The freemium business model is one that has crept into the public consciousness in recent years. Yet, there has been some confusion over exactly what it entails. For those who might be fuzzy on the idea, let’s fill in details on what it is and what it isn’t.
From a big picture perspective, freemium means that you give away some of your product and require payment for the rest. There are plenty of examples of successful implementation of the freemium business model. We’ll look at them in short order. Beyond that, perhaps the more important question is whether or not it can work for you.
What Is the Freemium Business Model?
Giving away a product or service as a loss leader is not unusual as a way to gain customers. Where freemium differs is that a company practicing this method gives away most of its product. Therefore, it makes money only through the small minority of customers who pay for:
- Additional features;
- Better customer service access;
- Bonus content.
The differentiating factor between freemium and traditional approaches is that a customer who accesses the free product never has to upgrade to a pay option. Obviously, the business owner hopes a customer will eventually decide to pay. But this is not a requirement.
Is Your Business a Good Freemium Business Model Candidate?
Evernote founder and CEO Phil Libin points to two factors that might make your business a good fit with a freemium strategy. The first is that it should be conducive to getting a whole lot of users. In other words, niche markets might not work with this strategy. Ultimately, it’s a numbers game.
- You might only plan to have 5 percent of all users pay. So, you’re going to need a ton of freeloaders to generate any appreciable profit.
- Secondly, Libin says, you need to have a product or service that encourages users to stick around for a long time.
Does Your Product’s Value Increase Over Time?
The secret to freemium success is that you have a product that becomes more valuable to a customer the longer they use it. Think of the freemium success stories we have so far: Evernote, Mailchimp, Dropbox, Survey Monkey, Skype, and LinkedIn to name a few. What factor does this diverse range of businesses have in common? Most notably it’s that they give away a product/service that a customer values and will continue to use long-term whether or not they ever pay for an upgrade.
Let’s look at Dropbox as an example. Online cloud storage. What could be simpler or more boring? The first thing in its favor is it’s dead simple to use. New users open an account and receive a certain amount of free storage space. Most never run out of space. But some eventually fill it up. Then what happens? They don’t take all their files and go searching for another free service. Instead, they pay for extra space. Remember that numbers game Libin spoke of? Dropbox gives a free account to anyone with the scant mental resources necessary to navigate to the website and fill out a form. ANYONE who ventures online and ever has a file to store is a potential customer.
4 Steps to Implement a High-Quality Freemium Business Model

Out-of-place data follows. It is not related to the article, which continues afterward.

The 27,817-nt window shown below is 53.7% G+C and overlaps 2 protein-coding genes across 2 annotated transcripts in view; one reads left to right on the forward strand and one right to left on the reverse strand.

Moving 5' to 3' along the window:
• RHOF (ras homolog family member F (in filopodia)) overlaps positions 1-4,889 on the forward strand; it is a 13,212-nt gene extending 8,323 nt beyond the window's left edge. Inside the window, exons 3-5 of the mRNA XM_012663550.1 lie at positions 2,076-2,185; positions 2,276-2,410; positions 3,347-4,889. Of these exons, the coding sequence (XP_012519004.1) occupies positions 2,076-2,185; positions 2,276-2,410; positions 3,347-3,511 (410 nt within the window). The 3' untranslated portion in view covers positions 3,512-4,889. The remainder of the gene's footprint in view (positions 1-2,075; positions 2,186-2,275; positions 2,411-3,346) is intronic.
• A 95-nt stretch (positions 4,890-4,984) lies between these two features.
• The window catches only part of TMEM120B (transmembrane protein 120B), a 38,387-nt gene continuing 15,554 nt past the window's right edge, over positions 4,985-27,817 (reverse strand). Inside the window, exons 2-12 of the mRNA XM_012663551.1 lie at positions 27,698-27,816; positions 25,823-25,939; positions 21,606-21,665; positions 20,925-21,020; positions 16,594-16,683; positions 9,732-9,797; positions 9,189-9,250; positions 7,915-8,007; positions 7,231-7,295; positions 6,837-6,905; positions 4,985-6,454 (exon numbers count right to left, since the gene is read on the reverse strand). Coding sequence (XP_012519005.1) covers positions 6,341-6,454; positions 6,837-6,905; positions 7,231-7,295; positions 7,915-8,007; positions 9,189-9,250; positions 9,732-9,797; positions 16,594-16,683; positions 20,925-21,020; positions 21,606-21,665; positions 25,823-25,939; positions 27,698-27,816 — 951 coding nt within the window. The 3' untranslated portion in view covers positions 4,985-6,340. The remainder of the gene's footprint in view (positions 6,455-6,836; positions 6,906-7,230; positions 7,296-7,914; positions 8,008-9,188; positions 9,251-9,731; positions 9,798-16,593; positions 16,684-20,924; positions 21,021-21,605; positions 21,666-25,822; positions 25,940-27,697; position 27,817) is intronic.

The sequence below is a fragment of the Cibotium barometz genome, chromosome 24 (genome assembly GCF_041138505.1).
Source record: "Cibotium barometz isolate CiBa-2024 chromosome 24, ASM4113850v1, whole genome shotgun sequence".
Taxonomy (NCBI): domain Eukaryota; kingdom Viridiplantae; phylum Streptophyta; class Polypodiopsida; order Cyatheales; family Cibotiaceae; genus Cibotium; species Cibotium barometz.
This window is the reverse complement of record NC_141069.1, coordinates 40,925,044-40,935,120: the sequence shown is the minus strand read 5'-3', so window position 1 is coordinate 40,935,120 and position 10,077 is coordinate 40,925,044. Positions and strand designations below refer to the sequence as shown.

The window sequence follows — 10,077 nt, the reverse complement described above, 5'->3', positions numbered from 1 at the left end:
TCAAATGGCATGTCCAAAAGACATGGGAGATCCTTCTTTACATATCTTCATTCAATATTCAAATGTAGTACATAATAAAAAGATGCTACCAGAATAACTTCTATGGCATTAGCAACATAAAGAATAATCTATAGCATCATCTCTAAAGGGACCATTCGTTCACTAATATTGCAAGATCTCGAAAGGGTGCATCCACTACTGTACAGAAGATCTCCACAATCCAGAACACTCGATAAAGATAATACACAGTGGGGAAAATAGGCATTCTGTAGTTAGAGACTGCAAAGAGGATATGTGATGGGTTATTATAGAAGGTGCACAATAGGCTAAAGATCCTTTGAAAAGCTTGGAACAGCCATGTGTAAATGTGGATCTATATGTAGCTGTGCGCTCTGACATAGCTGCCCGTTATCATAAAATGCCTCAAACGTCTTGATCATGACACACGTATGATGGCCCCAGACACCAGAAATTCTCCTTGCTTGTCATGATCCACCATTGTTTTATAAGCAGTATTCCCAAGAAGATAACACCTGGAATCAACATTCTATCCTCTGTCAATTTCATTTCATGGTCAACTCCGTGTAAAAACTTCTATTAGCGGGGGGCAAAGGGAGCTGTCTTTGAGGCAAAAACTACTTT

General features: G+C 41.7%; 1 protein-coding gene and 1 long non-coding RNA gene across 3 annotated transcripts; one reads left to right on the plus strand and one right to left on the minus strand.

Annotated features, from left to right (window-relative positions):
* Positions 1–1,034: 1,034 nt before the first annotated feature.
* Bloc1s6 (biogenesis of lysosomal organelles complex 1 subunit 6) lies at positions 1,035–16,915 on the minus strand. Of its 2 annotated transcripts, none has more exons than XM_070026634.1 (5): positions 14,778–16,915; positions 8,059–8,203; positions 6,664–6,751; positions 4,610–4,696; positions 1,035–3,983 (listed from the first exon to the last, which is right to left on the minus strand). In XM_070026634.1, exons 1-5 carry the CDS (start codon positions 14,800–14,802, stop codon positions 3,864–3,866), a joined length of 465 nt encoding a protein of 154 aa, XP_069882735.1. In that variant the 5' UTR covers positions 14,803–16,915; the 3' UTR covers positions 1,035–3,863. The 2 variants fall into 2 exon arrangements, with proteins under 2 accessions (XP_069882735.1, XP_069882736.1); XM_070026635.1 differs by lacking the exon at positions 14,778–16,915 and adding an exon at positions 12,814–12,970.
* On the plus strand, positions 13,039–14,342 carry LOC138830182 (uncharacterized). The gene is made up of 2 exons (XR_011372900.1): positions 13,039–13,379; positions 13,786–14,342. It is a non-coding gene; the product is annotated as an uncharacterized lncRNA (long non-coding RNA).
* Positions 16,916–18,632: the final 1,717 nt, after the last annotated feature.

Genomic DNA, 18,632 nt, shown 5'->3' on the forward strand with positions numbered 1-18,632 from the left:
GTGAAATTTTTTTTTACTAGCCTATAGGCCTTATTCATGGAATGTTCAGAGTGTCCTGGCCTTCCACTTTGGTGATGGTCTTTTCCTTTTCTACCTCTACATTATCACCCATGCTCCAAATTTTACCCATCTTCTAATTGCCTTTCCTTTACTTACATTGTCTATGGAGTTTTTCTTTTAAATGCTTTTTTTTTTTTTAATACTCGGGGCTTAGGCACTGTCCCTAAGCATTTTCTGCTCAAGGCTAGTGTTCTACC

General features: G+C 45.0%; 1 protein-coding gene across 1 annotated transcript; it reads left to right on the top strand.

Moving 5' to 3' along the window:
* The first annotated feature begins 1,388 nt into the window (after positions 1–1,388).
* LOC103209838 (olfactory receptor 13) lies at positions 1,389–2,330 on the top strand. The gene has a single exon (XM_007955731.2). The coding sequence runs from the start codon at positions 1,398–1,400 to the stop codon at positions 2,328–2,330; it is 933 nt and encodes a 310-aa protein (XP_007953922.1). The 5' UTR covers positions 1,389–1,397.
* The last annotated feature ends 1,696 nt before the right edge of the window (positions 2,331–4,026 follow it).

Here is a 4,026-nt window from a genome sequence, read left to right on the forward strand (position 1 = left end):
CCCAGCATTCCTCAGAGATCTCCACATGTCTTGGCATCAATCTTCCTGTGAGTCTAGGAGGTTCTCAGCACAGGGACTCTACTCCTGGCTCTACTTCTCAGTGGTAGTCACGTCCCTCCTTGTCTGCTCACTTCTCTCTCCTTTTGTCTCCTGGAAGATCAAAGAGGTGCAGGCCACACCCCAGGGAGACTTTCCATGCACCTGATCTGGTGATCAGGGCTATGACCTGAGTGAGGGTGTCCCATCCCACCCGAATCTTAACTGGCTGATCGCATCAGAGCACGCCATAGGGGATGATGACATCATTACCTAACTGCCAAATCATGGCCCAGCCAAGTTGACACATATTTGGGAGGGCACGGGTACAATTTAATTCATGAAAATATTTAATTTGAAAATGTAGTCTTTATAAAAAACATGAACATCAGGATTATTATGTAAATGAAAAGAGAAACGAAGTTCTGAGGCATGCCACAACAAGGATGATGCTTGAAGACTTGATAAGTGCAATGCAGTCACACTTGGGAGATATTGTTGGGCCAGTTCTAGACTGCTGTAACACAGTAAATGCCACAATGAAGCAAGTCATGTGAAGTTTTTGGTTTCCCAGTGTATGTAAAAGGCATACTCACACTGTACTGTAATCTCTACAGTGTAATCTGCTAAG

1. Make the Core Product Exceptional
If you go into this with the idea you’re going to throw something together to get folks in the door, you’ve missed the point. You should put as much work into conceiving and building the free product as anything you’ve ever charged for.
Back to the numbers game idea. You need people to sign up for accounts, and they won’t use a junk product. Invest in your core product. Do this because it is much more important than whatever you ultimately decide to charge for.
2. Don’t Change Your Mind
If there is even a vapor of doubt in your mind that you want to embrace the freemium business model, don’t do it! You’re better off going with a pay upfront strategy right away. To suddenly make what has heretofore been a free product one that a customer has to pay for will lose you a lot of people right off the bat.
The brand damage could be severe and possibly permanent. It’s better to never offer anything free than to only do so for a short while.
3. Don’t Spring the Premium Stuff on Them
Marketing the idea you have a premium product should be a smooth process. Dropbox is good example of how this works. A new user is told early and often that a free account includes 2 GB of storage. Never is it hidden that they can pay for more if they need it.
From the start, customers realize that there is a finite limit to what they get at no charge. At the same time, they are gently reminded along the way that the land of premium is easily attainable if/when they need it.
4. Never Stop Innovating
Once you have your freemium model fully implemented, it’s time to sit back and rest, right? Actually, no. It’s a mistake to see the free product as merely a way to lure customers in. The longer you are in business, the harder it is to acquire more customers.
You’re going to have to continually improve the free product while also increasing the value of your premium offering.
From Free to Successful
No business owner in their right mind would automatically embrace a freemium model. Nevertheless, it’s been successful enough times that it might be worth your consideration. The preceding information can provide guidance for additional research and pondering.
Those readers who have had success or failure with the freemium idea are invited to leave their kudos or dire warnings below. It would be of great value to our readers to hear from real world entrepreneurs who don’t yet have a household name like Dropbox to flaunt.
Images from depositphotos.com.